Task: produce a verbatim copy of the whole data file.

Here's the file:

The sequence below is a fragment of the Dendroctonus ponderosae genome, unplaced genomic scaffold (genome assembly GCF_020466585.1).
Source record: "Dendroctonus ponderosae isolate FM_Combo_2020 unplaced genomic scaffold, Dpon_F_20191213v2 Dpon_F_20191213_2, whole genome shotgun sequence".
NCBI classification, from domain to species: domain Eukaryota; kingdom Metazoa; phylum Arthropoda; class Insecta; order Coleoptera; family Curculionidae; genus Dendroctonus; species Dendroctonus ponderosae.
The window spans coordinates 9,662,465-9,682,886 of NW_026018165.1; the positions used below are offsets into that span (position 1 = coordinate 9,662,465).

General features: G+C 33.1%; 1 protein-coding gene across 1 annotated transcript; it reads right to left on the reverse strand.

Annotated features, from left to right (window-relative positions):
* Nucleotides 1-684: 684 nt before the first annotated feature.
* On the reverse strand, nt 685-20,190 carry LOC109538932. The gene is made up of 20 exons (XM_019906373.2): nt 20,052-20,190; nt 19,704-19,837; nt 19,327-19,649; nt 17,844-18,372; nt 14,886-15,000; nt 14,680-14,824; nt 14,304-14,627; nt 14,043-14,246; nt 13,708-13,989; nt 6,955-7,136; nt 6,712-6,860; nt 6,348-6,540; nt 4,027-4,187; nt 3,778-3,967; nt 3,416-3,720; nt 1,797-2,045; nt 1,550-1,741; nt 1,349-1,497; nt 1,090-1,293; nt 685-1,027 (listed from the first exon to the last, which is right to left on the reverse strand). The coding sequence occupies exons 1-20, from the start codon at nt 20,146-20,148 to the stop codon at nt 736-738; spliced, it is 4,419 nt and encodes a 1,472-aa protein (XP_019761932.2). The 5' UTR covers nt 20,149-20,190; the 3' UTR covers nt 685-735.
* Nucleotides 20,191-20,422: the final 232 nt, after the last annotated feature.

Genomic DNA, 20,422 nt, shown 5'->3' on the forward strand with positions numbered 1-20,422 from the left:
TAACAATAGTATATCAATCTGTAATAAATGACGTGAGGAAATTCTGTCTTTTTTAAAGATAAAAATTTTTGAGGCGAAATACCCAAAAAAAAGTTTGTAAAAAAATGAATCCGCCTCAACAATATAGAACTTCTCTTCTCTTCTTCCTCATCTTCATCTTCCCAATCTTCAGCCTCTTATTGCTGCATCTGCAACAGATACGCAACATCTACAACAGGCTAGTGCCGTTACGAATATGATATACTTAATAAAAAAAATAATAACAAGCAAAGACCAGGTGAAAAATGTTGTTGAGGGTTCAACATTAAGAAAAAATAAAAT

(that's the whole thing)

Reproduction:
The sequence below is a fragment of the Dendroctonus ponderosae genome, unplaced genomic scaffold (genome assembly GCF_020466585.1).
Source record: "Dendroctonus ponderosae isolate FM_Combo_2020 unplaced genomic scaffold, Dpon_F_20191213v2 Dpon_F_20191213_2, whole genome shotgun sequence".
NCBI classification, from domain to species: domain Eukaryota; kingdom Metazoa; phylum Arthropoda; class Insecta; order Coleoptera; family Curculionidae; genus Dendroctonus; species Dendroctonus ponderosae.
The window spans coordinates 9,662,465-9,682,886 of NW_026018165.1; the positions used below are offsets into that span (position 1 = coordinate 9,662,465).

General features: G+C 33.1%; 1 protein-coding gene across 1 annotated transcript; it reads right to left on the reverse strand.

Annotated features, from left to right (window-relative positions):
* Nucleotides 1-684: 684 nt before the first annotated feature.
* On the reverse strand, nt 685-20,190 carry LOC109538932. The gene is made up of 20 exons (XM_019906373.2): nt 20,052-20,190; nt 19,704-19,837; nt 19,327-19,649; nt 17,844-18,372; nt 14,886-15,000; nt 14,680-14,824; nt 14,304-14,627; nt 14,043-14,246; nt 13,708-13,989; nt 6,955-7,136; nt 6,712-6,860; nt 6,348-6,540; nt 4,027-4,187; nt 3,778-3,967; nt 3,416-3,720; nt 1,797-2,045; nt 1,550-1,741; nt 1,349-1,497; nt 1,090-1,293; nt 685-1,027 (listed from the first exon to the last, which is right to left on the reverse strand). The coding sequence occupies exons 1-20, from the start codon at nt 20,146-20,148 to the stop codon at nt 736-738; spliced, it is 4,419 nt and encodes a 1,472-aa protein (XP_019761932.2). The 5' UTR covers nt 20,149-20,190; the 3' UTR covers nt 685-735.
* Nucleotides 20,191-20,422: the final 232 nt, after the last annotated feature.

Genomic DNA, 20,422 nt, shown 5'->3' on the forward strand with positions numbered 1-20,422 from the left:
TAACAATAGTATATCAATCTGTAATAAATGACGTGAGGAAATTCTGTCTTTTTTAAAGATAAAAATTTTTGAGGCGAAATACCCAAAAAAAAGTTTGTAAAAAAATGAATCCGCCTCAACAATATAGAACTTCTCTTCTCTTCTTCCTCATCTTCATCTTCCCAATCTTCAGCCTCTTATTGCTGCATCTGCAACAGATACGCAACATCTACAACAGGCTAGTGCCGTTACGAATATGATATACTTAATAAAAAAAATAATAACAAGCAAAGACCAGGTGAAAAATGTTGTTGAGGGTTCAACATTAAGAAAAAATAAAAT